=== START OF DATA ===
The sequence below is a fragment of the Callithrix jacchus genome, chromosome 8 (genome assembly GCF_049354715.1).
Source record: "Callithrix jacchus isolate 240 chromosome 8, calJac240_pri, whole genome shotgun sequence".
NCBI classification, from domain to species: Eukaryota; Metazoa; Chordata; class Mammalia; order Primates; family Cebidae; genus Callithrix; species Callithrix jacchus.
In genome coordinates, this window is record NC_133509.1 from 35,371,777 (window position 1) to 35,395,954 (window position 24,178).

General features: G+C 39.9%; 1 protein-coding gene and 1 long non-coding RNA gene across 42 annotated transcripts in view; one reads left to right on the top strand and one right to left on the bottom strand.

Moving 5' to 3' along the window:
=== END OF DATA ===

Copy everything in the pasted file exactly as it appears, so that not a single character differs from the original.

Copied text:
The sequence below is a fragment of the Callithrix jacchus genome, chromosome 8 (genome assembly GCF_049354715.1).
Source record: "Callithrix jacchus isolate 240 chromosome 8, calJac240_pri, whole genome shotgun sequence".
NCBI classification, from domain to species: Eukaryota; Metazoa; Chordata; class Mammalia; order Primates; family Cebidae; genus Callithrix; species Callithrix jacchus.
In genome coordinates, this window is record NC_133509.1 from 35,371,777 (window position 1) to 35,395,954 (window position 24,178).

General features: G+C 39.9%; 1 protein-coding gene and 1 long non-coding RNA gene across 42 annotated transcripts in view; one reads left to right on the top strand and one right to left on the bottom strand.

Moving 5' to 3' along the window: